Another week, another round of accusations and threats between Chad and Sudan, as recent allegations and threats between the two governments fuel a toxic climate of mistrust that makes it easy to dismiss all of the multiple peace agreements signed between the two states in recent years. Last week, Sudan alleged that Chadian armed forces launched an air raid on rebels in Umm Dukhun, a town in West Darfur.
On Monday, the Sudanese government filed a complaint against Chad with the U.N. Security Council, alleging that Chad had repeatedly violated agreements signed by the neighbors. Sudan’s ambassador to the U.N., Abdul-Mahmoud Abdul-Halim said that Sudan retained the right to respond to the “criminal and unjustifiable” raids. Many UN diplomats expressed skepticism that the Security Council would act on the complaint as both Sudan and Chad launch frequent complaints about the other. Khartoum also accused France of backing the raid because of its continued military presence in its former colony.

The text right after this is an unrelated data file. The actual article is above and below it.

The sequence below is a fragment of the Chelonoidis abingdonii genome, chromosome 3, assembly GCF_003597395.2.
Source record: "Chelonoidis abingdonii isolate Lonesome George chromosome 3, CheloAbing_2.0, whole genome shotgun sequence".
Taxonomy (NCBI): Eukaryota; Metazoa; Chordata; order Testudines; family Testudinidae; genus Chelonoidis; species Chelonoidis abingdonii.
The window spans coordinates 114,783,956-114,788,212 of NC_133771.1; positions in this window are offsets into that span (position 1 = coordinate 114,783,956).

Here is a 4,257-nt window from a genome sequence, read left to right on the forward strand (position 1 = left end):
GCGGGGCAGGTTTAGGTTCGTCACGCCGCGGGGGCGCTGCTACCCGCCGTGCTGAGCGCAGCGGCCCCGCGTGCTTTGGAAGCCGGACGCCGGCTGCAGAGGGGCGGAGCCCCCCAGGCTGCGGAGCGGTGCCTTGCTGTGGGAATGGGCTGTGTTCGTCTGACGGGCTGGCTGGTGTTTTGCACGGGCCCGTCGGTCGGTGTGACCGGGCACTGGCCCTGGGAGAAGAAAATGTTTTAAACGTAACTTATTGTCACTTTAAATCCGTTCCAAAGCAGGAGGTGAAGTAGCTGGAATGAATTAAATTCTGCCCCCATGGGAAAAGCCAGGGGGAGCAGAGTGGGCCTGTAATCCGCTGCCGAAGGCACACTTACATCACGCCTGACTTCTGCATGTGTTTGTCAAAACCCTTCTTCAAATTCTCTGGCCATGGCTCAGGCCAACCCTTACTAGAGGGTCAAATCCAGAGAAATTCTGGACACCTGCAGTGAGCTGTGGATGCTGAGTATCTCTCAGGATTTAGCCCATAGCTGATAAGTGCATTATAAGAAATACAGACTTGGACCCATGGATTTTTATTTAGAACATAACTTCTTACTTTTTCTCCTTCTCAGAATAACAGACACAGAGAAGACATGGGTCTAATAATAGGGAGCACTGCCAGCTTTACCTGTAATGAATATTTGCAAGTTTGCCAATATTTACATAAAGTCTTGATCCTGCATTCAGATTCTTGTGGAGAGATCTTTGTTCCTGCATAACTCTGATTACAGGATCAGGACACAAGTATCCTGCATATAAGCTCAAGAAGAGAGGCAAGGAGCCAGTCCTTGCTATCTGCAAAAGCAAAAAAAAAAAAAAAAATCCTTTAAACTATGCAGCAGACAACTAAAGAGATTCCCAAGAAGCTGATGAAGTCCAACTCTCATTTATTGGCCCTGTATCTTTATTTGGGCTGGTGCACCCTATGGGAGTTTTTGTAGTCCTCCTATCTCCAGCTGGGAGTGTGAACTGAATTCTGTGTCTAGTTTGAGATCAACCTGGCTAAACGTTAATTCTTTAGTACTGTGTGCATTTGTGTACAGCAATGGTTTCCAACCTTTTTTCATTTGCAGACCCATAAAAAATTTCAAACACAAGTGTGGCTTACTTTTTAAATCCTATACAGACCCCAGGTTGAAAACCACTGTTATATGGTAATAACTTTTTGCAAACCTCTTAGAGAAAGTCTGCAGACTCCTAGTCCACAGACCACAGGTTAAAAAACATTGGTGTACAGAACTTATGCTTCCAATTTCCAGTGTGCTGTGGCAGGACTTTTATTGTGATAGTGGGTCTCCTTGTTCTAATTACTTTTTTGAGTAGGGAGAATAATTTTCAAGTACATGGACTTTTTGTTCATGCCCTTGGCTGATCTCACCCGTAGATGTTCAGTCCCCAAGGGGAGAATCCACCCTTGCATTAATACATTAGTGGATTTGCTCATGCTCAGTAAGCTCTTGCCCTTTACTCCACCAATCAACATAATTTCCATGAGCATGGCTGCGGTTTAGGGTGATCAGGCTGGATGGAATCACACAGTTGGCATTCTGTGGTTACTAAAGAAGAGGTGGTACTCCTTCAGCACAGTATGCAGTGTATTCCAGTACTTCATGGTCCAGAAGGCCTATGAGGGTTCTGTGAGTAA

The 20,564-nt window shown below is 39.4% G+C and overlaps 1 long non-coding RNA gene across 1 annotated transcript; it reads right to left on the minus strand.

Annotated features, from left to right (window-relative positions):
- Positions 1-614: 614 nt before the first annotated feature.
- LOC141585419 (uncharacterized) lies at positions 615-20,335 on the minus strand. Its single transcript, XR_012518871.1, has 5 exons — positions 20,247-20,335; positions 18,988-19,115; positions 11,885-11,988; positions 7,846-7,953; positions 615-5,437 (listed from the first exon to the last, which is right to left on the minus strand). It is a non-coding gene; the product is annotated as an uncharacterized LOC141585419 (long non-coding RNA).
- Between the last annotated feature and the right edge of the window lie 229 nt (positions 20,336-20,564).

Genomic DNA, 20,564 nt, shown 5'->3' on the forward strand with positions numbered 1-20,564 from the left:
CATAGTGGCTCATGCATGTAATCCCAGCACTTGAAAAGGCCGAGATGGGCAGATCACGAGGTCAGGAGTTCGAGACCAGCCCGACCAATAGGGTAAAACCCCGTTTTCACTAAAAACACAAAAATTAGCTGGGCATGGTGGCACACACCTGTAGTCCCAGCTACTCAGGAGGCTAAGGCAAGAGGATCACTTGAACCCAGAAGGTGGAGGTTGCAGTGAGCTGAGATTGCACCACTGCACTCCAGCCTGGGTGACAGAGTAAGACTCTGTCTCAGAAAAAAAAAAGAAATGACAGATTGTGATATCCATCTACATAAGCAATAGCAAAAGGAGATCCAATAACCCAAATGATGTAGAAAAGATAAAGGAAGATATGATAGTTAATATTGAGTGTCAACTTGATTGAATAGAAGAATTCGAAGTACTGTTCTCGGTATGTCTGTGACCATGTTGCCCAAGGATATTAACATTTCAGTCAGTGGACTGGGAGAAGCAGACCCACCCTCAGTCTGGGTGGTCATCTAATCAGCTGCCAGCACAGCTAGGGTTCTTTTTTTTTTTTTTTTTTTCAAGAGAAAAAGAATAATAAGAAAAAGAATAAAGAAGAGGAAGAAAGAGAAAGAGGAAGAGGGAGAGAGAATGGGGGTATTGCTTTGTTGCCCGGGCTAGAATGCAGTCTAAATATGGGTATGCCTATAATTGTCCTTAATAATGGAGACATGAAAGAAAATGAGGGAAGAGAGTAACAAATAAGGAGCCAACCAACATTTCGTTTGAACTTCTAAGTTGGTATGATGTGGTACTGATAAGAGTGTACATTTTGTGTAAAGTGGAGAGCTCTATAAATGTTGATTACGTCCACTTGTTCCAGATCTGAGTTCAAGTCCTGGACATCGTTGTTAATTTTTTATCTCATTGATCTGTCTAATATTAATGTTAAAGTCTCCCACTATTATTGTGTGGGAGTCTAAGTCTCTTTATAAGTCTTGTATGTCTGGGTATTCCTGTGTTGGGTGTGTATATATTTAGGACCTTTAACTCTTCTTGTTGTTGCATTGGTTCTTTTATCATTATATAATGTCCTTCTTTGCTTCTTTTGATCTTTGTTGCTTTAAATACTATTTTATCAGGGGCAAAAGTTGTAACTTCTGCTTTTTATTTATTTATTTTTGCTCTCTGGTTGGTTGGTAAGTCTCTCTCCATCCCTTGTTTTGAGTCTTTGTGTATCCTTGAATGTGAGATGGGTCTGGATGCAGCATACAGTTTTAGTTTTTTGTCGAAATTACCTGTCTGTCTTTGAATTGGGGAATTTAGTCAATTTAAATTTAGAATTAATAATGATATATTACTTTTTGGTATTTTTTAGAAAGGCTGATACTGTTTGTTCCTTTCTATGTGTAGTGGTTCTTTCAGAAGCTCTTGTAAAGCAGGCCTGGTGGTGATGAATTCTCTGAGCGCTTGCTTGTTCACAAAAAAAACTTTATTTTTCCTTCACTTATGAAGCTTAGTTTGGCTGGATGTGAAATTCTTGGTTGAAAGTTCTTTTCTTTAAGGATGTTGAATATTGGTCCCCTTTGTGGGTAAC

Chad has denied the latest accusations and reiterated its belief that Sudan is fueling the conflict. Mahamat Hissene, Chad’s information minister and government spokesman, stated that Chad did not touch the civilian population or the Sudanese army. He asserted that Sudan was actually the neighbor launching attacks by sending groups across the border with small arms and ammunition for rebels.
In May, shortly after the "nasty neighbors" (hat-tip, Colin Thomas-Jensen in this 2008 Enough strategy paper) signed a new peace accord agreeing to cease hostilities, Sudan accused Chad of conducting three air raids in Darfur. Chad then retaliated with (to be fair somewhat justified) accusations that Sudan had backed rebel forces who crossed the border to attempt another (unsuccessful) coup attempt, the fourth in as many years. The ongoing conflict between the two neighbors is undoubtedly an obstacle to lasting peace and security in Darfur.
Stay tuned for a new Enough strategy paper on Chad next week, which takes a close look at Chad’s internal crisis and its impact on international efforts to forge a comprehensive peace in the troubled region.